Scanners: which levewl work best

Discussion in 'Digital Photography' started by joe mama, Sep 18, 2005.

  1. joe mama

    joe mama Guest

    there was a thread almost like this earlier, but i have more specific
    needs/questions.

    my goal: to take some slides i have had for years, and convert them to
    digital. also, to take some medium format and large format negs and scan
    them to, to clean them up in photoshop.

    the 35mm stuff is 90 per cent color, while the medium and large is mostly
    B&W.

    my problem: I went to Frys yesterday and got the low level "on sale"
    Visioneer 9120 scanner. it said it does film, and i tried it, but to say it
    lacks ummph would be an understatement. now, i know i was expecting too much
    from a forty dollar scanner, but do i really need to spend $ 600.00 to get
    the results i'm after? I want to be able to print some of them myself,
    mostly 5x7s, but sometimes up to 11x14.

    the visioneer scans them up to 2700 dpi, but the slides (when they get to
    photoshop) look awful! the noise and dust are beyond a nuisance, and the
    sharpness is pathetic.

    i'm probably assuming that the medium and large format stuff will have to be
    done professionally, but i'd like to to do the 35mm stuff at home.

    so are there any suggestions, orther than the Nikon ?

    thanks
     
    joe mama, Sep 18, 2005
    #1
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  2. joe mama

    Ron Recer Guest

    "joe mama" <> wrote in message
    news:8kiXe.72$...
    > there was a thread almost like this earlier, but i have more specific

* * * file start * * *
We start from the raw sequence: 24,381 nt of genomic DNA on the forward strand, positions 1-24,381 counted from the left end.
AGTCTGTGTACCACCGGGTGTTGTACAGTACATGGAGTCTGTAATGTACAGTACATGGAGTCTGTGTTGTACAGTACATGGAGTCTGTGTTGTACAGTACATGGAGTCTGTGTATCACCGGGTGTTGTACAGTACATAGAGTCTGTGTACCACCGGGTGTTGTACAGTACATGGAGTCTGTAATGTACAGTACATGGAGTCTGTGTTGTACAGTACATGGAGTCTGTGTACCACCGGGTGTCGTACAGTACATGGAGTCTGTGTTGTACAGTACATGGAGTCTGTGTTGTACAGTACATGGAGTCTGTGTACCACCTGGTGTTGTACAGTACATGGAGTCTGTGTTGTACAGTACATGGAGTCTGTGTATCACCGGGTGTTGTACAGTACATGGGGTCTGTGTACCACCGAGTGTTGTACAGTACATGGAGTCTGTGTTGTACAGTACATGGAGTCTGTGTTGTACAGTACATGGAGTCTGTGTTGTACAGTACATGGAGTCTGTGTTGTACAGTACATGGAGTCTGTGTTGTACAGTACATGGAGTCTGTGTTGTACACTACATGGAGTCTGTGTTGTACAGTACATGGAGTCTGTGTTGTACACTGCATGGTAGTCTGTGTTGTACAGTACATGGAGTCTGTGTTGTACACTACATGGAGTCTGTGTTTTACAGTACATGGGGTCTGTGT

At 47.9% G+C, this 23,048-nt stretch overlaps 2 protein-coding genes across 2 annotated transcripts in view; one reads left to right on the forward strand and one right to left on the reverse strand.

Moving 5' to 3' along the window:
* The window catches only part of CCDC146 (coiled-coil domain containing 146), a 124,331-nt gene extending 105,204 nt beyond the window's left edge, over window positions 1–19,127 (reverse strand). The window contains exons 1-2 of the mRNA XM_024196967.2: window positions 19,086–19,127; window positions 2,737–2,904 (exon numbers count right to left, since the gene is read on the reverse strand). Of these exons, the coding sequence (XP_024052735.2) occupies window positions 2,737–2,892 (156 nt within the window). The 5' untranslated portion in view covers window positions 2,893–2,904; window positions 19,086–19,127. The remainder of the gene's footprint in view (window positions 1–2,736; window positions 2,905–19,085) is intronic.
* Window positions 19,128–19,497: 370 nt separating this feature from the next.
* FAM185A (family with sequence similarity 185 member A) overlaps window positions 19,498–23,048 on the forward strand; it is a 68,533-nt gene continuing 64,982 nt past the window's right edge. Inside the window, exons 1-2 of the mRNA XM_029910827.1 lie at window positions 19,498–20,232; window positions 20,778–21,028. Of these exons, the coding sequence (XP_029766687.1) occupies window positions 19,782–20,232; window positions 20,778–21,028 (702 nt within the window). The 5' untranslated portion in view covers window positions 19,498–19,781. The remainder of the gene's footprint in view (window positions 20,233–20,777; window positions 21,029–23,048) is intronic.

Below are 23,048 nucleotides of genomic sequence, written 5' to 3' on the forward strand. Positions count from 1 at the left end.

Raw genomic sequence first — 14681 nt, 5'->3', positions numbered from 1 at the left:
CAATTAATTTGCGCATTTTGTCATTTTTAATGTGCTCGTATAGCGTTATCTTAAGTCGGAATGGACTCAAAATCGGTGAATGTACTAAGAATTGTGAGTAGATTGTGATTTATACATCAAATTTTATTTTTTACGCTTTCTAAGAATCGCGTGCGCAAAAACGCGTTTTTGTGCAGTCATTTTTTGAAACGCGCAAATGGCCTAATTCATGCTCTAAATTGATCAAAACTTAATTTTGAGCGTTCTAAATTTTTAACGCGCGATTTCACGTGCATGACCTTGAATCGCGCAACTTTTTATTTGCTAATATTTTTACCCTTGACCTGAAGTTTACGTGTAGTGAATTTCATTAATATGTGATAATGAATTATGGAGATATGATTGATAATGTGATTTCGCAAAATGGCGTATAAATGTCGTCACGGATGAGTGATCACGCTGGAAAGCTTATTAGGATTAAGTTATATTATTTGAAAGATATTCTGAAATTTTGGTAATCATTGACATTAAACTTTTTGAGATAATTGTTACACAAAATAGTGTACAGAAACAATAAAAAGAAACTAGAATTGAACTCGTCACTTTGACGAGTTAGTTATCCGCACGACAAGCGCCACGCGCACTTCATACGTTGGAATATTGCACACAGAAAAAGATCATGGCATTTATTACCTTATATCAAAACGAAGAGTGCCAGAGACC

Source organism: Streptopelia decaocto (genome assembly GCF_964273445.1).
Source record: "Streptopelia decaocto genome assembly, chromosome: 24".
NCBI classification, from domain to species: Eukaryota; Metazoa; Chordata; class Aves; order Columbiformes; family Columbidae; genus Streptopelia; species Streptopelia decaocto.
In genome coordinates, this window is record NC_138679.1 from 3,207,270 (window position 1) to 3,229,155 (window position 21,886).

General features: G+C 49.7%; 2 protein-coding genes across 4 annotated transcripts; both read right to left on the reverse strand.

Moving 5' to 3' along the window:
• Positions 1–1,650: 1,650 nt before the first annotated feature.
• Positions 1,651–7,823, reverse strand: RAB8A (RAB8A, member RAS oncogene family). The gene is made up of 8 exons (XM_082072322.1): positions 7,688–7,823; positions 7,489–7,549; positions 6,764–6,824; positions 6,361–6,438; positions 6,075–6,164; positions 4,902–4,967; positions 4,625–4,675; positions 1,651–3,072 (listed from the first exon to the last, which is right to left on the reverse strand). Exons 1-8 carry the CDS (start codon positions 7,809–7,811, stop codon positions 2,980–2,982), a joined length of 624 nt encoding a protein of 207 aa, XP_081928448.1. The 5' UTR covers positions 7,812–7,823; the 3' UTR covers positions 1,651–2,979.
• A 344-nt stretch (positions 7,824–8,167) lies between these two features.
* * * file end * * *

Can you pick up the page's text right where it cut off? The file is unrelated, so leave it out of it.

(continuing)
> needs/questions.
    >
    > my goal: to take some slides i have had for years, and convert them to
    > digital. also, to take some medium format and large format negs and scan
    > them to, to clean them up in photoshop.
    >
    > the 35mm stuff is 90 per cent color, while the medium and large is mostly
    > B&W.
    >
    > my problem: I went to Frys yesterday and got the low level "on sale"
    > Visioneer 9120 scanner. it said it does film, and i tried it, but to say

    it
    > lacks ummph would be an understatement. now, i know i was expecting too

    much
    > from a forty dollar scanner, but do i really need to spend $ 600.00 to get
    > the results i'm after? I want to be able to print some of them myself,
    > mostly 5x7s, but sometimes up to 11x14.
    >
    > the visioneer scans them up to 2700 dpi, but the slides (when they get to
    > photoshop) look awful! the noise and dust are beyond a nuisance, and the
    > sharpness is pathetic.
    >
    > i'm probably assuming that the medium and large format stuff will have to

    be
    > done professionally, but i'd like to to do the 35mm stuff at home.
    >
    > so are there any suggestions, orther than the Nikon ?
    >
    > thanks
    >

    To enlarge slide to 5x7 or 11x14 you will probably need something with twice
    the dpi of your visioneer. I think most of the dedicated slide scanners are